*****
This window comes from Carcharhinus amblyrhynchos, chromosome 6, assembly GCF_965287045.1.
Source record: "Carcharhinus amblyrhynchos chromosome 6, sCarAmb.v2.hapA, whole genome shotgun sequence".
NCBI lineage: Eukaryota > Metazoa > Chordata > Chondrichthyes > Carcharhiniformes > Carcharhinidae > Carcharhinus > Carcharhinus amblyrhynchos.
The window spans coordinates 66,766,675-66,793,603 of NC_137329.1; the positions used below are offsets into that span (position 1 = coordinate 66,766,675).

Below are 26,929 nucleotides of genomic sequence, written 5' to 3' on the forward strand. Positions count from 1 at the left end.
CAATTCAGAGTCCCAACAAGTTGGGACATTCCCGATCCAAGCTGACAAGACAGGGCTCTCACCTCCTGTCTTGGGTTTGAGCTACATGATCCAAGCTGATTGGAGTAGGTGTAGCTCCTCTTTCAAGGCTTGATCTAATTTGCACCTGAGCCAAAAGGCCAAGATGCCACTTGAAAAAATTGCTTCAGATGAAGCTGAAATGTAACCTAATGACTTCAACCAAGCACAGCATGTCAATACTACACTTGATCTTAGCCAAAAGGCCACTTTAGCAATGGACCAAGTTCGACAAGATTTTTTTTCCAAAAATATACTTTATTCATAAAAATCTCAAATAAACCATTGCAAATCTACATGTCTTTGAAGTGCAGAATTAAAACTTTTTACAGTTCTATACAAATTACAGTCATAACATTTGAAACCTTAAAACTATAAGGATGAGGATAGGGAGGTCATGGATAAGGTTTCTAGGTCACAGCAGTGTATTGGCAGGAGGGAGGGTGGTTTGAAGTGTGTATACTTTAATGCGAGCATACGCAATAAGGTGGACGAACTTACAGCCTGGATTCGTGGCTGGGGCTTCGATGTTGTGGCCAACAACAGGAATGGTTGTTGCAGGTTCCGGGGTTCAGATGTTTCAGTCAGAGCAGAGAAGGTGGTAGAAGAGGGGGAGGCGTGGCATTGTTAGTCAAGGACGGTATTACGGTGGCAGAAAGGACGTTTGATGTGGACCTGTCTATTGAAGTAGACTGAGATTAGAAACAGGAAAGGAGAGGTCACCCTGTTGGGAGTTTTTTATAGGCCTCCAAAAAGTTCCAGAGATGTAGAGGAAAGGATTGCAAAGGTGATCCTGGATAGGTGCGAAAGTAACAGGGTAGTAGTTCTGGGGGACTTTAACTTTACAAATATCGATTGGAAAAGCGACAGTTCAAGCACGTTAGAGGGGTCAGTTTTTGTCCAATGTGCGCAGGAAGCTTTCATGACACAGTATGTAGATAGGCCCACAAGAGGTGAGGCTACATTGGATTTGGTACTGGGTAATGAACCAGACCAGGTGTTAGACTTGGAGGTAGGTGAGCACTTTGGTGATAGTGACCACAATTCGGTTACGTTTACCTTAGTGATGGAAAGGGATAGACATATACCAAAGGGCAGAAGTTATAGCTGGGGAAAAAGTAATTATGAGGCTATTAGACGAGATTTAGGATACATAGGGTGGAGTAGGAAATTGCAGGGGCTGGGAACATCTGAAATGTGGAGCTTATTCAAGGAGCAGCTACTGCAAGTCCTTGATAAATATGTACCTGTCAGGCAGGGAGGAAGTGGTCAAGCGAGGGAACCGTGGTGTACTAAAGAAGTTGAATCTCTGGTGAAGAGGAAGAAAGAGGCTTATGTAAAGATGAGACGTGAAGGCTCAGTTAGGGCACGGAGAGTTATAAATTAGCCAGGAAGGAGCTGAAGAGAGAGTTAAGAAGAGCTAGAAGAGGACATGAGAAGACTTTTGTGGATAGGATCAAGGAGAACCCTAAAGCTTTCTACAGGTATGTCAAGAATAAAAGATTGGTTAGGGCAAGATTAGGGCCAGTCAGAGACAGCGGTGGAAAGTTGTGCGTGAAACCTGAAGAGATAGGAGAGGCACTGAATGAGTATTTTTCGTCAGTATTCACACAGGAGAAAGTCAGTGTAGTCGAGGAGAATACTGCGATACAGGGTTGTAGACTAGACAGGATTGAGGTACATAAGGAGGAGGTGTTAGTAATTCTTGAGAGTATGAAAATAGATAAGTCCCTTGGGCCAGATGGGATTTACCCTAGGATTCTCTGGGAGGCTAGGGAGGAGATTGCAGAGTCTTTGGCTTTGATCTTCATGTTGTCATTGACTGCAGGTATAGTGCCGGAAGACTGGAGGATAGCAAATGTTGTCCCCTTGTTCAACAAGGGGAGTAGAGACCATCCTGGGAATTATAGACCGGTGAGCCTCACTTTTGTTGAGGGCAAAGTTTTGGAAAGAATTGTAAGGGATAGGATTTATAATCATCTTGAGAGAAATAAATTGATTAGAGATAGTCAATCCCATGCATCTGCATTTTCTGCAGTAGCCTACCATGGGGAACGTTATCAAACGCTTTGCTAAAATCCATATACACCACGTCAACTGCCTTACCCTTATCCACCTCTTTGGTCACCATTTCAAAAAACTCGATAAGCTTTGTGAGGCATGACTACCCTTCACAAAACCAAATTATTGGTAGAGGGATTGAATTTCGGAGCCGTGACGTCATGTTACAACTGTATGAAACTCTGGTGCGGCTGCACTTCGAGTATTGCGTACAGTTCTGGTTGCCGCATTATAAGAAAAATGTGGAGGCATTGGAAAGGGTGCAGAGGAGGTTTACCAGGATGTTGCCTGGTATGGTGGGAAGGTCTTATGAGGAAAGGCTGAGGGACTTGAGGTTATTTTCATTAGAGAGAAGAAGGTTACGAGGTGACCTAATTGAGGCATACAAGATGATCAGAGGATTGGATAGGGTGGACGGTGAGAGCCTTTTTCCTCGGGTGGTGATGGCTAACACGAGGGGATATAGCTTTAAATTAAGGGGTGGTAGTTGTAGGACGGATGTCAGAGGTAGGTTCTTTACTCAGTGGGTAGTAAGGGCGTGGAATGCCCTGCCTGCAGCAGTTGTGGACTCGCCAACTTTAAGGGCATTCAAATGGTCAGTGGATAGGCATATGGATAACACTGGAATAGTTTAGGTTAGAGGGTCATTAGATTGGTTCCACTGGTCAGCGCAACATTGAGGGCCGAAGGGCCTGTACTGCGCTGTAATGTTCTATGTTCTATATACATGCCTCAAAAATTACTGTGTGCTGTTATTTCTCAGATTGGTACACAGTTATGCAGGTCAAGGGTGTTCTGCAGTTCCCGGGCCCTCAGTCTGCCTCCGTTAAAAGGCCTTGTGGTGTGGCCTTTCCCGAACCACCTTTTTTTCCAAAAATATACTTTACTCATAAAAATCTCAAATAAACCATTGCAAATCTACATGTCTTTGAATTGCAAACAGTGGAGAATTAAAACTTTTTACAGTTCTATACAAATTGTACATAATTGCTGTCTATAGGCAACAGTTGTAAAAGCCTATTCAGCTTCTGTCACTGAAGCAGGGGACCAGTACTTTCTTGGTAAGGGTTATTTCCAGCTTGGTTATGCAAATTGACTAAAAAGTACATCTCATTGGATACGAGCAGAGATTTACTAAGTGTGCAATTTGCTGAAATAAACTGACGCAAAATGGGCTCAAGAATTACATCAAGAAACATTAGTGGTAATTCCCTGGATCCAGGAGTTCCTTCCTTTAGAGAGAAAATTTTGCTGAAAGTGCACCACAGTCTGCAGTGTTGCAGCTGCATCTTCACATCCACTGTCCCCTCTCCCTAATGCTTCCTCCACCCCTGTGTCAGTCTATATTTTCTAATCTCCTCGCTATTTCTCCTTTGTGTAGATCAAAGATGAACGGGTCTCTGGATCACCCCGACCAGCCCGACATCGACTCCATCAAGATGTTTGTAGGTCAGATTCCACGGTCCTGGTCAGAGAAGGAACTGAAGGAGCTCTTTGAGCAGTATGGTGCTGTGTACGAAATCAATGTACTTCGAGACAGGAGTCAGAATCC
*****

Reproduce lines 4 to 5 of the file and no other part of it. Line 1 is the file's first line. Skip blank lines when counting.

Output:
The window spans coordinates 66,766,675-66,793,603 of NC_137329.1; the positions used below are offsets into that span (position 1 = coordinate 66,766,675).

Below are 26,929 nucleotides of genomic sequence, written 5' to 3' on the forward strand. Positions count from 1 at the left end.